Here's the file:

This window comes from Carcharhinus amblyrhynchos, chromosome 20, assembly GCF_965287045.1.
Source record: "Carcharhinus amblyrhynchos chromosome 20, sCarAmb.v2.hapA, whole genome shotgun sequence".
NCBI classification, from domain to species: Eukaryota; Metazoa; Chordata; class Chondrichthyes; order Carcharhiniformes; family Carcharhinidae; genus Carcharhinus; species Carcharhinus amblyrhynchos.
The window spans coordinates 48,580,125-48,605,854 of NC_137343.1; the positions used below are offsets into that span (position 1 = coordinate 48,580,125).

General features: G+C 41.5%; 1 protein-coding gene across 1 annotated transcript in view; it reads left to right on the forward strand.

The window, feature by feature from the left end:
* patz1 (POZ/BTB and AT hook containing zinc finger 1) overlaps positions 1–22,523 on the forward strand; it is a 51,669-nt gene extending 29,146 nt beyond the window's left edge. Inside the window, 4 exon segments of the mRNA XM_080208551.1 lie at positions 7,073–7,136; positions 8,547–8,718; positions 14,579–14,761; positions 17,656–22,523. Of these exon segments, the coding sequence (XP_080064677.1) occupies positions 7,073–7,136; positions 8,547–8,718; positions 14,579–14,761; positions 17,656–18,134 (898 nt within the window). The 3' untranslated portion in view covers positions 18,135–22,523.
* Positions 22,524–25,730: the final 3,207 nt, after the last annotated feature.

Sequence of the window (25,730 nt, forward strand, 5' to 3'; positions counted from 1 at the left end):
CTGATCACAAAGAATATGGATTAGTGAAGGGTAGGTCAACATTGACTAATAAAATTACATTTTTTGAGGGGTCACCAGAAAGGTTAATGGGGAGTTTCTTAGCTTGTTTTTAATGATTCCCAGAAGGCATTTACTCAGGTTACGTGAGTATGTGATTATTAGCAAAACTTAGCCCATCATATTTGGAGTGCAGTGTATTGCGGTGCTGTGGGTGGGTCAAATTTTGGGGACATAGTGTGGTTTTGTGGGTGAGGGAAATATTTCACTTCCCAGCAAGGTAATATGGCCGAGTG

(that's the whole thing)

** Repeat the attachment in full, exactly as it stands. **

This window comes from Carcharhinus amblyrhynchos, chromosome 20, assembly GCF_965287045.1.
Source record: "Carcharhinus amblyrhynchos chromosome 20, sCarAmb.v2.hapA, whole genome shotgun sequence".
NCBI classification, from domain to species: Eukaryota; Metazoa; Chordata; class Chondrichthyes; order Carcharhiniformes; family Carcharhinidae; genus Carcharhinus; species Carcharhinus amblyrhynchos.
The window spans coordinates 48,580,125-48,605,854 of NC_137343.1; the positions used below are offsets into that span (position 1 = coordinate 48,580,125).

General features: G+C 41.5%; 1 protein-coding gene across 1 annotated transcript in view; it reads left to right on the forward strand.

The window, feature by feature from the left end:
* patz1 (POZ/BTB and AT hook containing zinc finger 1) overlaps positions 1–22,523 on the forward strand; it is a 51,669-nt gene extending 29,146 nt beyond the window's left edge. Inside the window, 4 exon segments of the mRNA XM_080208551.1 lie at positions 7,073–7,136; positions 8,547–8,718; positions 14,579–14,761; positions 17,656–22,523. Of these exon segments, the coding sequence (XP_080064677.1) occupies positions 7,073–7,136; positions 8,547–8,718; positions 14,579–14,761; positions 17,656–18,134 (898 nt within the window). The 3' untranslated portion in view covers positions 18,135–22,523.
* Positions 22,524–25,730: the final 3,207 nt, after the last annotated feature.

Sequence of the window (25,730 nt, forward strand, 5' to 3'; positions counted from 1 at the left end):
CTGATCACAAAGAATATGGATTAGTGAAGGGTAGGTCAACATTGACTAATAAAATTACATTTTTTGAGGGGTCACCAGAAAGGTTAATGGGGAGTTTCTTAGCTTGTTTTTAATGATTCCCAGAAGGCATTTACTCAGGTTACGTGAGTATGTGATTATTAGCAAAACTTAGCCCATCATATTTGGAGTGCAGTGTATTGCGGTGCTGTGGGTGGGTCAAATTTTGGGGACATAGTGTGGTTTTGTGGGTGAGGGAAATATTTCACTTCCCAGCAAGGTAATATGGCCGAGTG